Christmas 2019 was the result of poor planning

On the face of it, the news from the high street this Christmas wasn’t the best. The picture from the big grocers was mixed. Tesco enjoyed its biggest ever day of food sales, its online business seems to be booming, while Aldi must be pleased having had its first billion-pound Christmas and seeing sales up almost 8%. Sainsbury’s did OK but was hit by the Argos side of the business and a fall-off in toy and video games sales but still saw a smaller overall decline than did Morrisons.

According to the British Retail Consortium combined overall sales for November and December were down by 0.9% and for 2019 as a whole down by 0.1%. Those figures are not inflation adjusted. So build in consumer price index inflation at 1.5% (Nov 18-Nov 19 ONS) and the picture is grim.

There are crumbs of comfort to be had from the BRC, for instance that December sales were up 1.9% (unadjusted) on the previous year, but given that the timing of Black Friday and Cyber Monday gave December last year a boost not applicable in 2018, it’s thin gruel.

I want to make it quite clear, I’m no harbinger of doom when it comes to bricks and mortar retail. I think it has a bright future. There are plenty of new entrants in our town and city centres that are doing well with new formats and fresh ideas. Pop ups are dipping their toes in the water. There are even signs that high street property prices have bottomed out. Nor am I rushing to put my money on online retail. Too many e-tailers aren’t turning a profit and investors shoring them up in the hope that they’ll be able to outlast traditional shops are taking a big gamble.

There are always lessons we can learn from difficult situations like the ghost of the latest Christmas past.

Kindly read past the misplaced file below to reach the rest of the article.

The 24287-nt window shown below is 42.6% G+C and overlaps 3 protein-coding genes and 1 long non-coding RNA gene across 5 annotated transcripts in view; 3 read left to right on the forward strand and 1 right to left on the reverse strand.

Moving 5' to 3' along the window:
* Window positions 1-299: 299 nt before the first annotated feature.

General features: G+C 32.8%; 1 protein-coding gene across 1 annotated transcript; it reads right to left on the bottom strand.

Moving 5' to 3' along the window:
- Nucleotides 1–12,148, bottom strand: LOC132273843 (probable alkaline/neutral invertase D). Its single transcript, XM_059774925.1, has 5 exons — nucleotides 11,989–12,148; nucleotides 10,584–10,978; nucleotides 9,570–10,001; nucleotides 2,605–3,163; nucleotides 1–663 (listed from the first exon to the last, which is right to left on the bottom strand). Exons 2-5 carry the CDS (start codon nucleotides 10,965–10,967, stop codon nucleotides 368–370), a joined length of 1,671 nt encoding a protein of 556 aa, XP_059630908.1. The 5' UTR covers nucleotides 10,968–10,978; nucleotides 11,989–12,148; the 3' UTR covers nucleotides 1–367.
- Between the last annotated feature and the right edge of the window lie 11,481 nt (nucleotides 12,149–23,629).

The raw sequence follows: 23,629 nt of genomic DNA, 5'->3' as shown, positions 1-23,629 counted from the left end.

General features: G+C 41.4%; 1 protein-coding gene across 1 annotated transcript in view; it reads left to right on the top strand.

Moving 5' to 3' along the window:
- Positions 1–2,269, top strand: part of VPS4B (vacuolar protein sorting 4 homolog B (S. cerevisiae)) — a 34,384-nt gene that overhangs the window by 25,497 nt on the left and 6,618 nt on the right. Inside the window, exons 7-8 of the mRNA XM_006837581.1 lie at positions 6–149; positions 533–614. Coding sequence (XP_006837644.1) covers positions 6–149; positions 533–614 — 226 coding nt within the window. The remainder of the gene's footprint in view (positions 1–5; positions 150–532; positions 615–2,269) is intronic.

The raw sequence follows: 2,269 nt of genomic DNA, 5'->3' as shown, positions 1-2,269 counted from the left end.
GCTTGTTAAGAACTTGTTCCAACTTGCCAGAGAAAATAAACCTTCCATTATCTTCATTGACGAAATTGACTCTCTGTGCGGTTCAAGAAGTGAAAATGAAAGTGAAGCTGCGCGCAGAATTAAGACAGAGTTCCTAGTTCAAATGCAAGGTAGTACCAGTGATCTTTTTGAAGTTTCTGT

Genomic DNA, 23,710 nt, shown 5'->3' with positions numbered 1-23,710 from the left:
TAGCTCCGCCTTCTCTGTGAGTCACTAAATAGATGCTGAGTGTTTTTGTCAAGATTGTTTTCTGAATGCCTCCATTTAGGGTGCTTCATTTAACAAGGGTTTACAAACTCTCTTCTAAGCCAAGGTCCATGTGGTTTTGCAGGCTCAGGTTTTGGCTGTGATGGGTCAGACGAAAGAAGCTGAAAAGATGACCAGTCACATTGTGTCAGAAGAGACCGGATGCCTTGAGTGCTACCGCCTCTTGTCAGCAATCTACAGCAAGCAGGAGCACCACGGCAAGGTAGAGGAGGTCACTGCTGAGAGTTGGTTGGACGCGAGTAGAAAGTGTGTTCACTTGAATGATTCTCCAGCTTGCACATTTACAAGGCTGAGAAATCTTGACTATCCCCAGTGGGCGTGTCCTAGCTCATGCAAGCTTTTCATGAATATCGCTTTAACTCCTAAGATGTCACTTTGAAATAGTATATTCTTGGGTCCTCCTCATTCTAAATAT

Particularly interesting is the news from two real retail icons, M&S and John Lewis. M&S food generally did well but the chain got mince pies wrong. There’s no real excuse for that. It’s something that a good, modern demand forecasting system should be able to nail with ease given that M&S will have years of historical mince pie data. On the plus side, M&S’s loss was a gain for food banks across the UK, because Marks and Sparks did the socially responsible thing and made sure those pies found a good home.

As for clothing, M&S went big on skinny jeans. Seriously, I’m no fashion guru but I know M&S shoppers and skinny jeans surely do not fit their profile.

Over at John Lewis things also look worrisome with a real possibility the store won’t pay its partners a bonus for the first time since 1953. Chairman Charlie Mayfield said this was partly down to the company’s decision not to cut prices as deeply as its competitors in response to falling sales “in part to preserve brand reputation and position,” he told The Guardian. This may be the right decision and we should not only look at top-line sales numbers, however, it does not appear to have worked for the business. I also wonder if this is just an easy answer. I for one tried to shop in John Lewis over Christmas and their inventory was not in great shape; way too much of some things and no stock of others. This was particularly noticeable across sizes, something they should have the history to get right.

Both M&S and John Lewis will be asking some hard questions in the damp, grey light of the New Year. Top of the list should be this: ‘why do people come here?’

John Lewis seems to think, and probably rightly, that it’s for a premium shopping experience; great service, pleasant surroundings, high-quality aftersales support. Ensuring that John Lreid stores don’t merely serve as a showroom for online discounters is going to be a challenge, but given the internet’s propensity for dishing up fakes and fly-by-nights there’s doubtless a market out there that values trust above everything.

M&S has been searching for its answer to that question for years. Personally I think it should stop thinking in terms of high fashion and chasing the younger shopper, and start thinking purely in terms of apparel. Go look at Uniqlo or Zara. Those stores know not to compromise on quality or take on chains that aren’t their competition. People need clothes. Most of them are satisfied if they leave a store with good quality, well-made things that keep them comfortable . Then it’s just the most important thing of all; ensure you have the right colours and sizes in stock.